The court of appeal reversed the judgment of the trial court and found that the hotel project is a public work that is subject to the PWL. Pursuant to the PWL, at Labor Code section 1720, subdivision (a)(1), “public works” is defined as “[c]onstruction, alteration, demolition, installation, or repair work done under contract and paid for in whole or in part out of public funds . . .” Before 2002, the phrase “paid for in whole or in part out of public funds” was not defined by the PWL, resulting in a court decision that held waived rents did not constitute a project being paid for out of public funds. In response, the Legislature added subdivision (b) to section 1720, to define the phrase “paid for in whole or in part out of public funds” to include: “Fees, costs, rents, insurance or bond premiums, loans, interest rates, or other obligations that would normally be required in the execution of the contract, that are paid, reduced, charged at less than fair market value, waived, or forgiven by the state or political subdivision.” The legislative history of the amendment shows that it was intended “to remove ambiguity regarding the definition of public subsidy of development projects.”
The court of appeal held that the hotel project falls within the definition of a public work in section 1720. The court found the project consists of “[c]onstruction . . . done under contract” because the terms of the lease required the construction of a hotel on the Property according to the specifications of the District. The Developer and Hensel Phelps argued that none of the rent credits have been shown to have paid for the actual construction costs of the hotel. The court rejected this argument because the rent credit agreed to by the parties and “provided in the Lease was intended to subsidize the construction of the Project.” The court also rejected the argument “that a project does not constitute ‘construction . . . done under contract’ unless the public agency pays the actual costs of construction rather than providing a different type of subsidy to the project.” The addition of subsection (b) to section 1720 indicates “the opposite is the case.”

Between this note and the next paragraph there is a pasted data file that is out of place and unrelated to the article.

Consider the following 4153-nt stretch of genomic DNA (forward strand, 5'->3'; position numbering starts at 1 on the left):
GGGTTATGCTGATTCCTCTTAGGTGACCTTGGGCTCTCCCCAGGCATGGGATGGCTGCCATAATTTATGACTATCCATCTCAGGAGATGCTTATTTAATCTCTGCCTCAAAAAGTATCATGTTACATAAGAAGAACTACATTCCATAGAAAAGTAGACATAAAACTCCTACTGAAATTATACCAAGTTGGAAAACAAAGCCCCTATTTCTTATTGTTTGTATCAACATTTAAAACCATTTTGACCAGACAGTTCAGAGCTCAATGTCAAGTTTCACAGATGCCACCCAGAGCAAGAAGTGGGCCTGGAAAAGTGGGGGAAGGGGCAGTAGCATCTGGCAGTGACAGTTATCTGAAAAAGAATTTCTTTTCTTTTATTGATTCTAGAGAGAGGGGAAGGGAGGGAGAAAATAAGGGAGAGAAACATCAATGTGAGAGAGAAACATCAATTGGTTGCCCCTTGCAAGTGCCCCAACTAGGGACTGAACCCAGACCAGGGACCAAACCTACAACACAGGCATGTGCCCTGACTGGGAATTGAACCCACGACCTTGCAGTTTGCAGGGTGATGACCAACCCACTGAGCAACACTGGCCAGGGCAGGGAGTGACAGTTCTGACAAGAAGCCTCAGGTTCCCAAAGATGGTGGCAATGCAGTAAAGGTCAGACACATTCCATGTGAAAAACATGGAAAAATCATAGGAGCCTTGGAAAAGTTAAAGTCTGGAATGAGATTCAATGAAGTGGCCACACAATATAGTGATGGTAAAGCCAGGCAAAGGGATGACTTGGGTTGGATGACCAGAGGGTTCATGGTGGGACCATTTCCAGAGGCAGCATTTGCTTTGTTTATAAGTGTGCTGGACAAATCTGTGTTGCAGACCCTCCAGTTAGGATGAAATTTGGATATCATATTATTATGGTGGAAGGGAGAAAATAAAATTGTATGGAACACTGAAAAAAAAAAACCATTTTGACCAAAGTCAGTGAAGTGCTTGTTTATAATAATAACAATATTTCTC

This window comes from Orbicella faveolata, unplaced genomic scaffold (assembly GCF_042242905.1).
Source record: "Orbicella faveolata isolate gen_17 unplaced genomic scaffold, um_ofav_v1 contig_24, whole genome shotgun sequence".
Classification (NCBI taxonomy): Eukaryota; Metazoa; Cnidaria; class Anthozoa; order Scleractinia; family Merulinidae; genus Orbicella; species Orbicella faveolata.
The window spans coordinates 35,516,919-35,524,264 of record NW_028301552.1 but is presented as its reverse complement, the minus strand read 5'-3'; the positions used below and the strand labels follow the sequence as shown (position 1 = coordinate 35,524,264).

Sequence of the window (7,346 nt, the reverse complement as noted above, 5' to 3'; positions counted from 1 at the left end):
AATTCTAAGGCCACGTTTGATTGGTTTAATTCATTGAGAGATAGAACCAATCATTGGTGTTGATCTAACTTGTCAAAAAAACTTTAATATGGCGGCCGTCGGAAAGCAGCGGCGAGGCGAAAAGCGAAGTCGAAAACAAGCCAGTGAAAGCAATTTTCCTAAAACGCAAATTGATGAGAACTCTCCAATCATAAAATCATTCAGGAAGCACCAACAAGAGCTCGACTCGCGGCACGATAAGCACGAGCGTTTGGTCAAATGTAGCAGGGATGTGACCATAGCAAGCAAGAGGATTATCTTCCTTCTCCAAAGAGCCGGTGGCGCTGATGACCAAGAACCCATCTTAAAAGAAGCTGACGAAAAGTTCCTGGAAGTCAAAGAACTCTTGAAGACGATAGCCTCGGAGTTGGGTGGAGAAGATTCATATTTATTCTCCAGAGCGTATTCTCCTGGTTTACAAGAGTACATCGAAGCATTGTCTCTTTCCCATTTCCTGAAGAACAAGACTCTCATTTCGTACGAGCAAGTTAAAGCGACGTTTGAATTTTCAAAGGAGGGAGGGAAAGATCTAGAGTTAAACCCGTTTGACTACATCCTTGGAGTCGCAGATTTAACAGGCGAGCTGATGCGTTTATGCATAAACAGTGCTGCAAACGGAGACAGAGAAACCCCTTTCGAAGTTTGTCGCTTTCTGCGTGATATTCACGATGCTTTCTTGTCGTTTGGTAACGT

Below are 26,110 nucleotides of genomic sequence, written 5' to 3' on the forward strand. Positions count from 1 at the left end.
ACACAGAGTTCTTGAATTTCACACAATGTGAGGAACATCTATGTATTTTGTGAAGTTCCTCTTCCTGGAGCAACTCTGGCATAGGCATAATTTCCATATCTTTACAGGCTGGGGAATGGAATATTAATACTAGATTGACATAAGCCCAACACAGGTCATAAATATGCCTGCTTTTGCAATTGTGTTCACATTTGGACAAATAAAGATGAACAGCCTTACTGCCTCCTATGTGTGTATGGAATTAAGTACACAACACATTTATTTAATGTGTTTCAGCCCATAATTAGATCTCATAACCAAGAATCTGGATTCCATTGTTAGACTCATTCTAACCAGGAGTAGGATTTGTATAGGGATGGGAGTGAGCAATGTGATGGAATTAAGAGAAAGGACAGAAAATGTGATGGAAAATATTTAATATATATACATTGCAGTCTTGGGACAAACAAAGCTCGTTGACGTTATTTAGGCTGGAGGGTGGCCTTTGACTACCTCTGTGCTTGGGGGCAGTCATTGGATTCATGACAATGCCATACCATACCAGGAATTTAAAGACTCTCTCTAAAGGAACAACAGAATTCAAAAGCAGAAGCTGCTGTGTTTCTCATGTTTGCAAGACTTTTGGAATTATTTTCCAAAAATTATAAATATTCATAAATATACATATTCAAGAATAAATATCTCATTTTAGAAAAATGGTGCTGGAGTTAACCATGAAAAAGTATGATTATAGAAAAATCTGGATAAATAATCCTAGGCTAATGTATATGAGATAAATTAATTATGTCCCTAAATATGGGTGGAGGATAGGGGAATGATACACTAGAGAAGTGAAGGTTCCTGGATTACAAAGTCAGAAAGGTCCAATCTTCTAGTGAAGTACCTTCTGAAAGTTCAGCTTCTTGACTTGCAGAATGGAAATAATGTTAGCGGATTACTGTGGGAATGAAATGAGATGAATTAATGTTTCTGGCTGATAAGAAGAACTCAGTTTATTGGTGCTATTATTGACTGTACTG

The court of appeal further found the hotel project “is a public work in that construction was ‘paid for in whole or part out of public funds.’” The court found that under the plain terms of the lease, the District agreed to a reduction in rent. A reduction in rent is clearly included in section 1720, subdivision (b), as falling within the definition of “paid for in whole or in part out of public funds.” The court stated, “Under a plain commonsense meaning, rent is reduced when the amount of the rental obligation is set at a certain amount by agreement or by operation of law, and a discount is given from that amount.” Also, “[u]nder a plain commonsense meaning, rents are waived or forgiven when a party agrees not to impose or demand rents.” Applying these definitions, the court concluded that the District also waived and forgave some of the rent within the plain meaning of section 1720.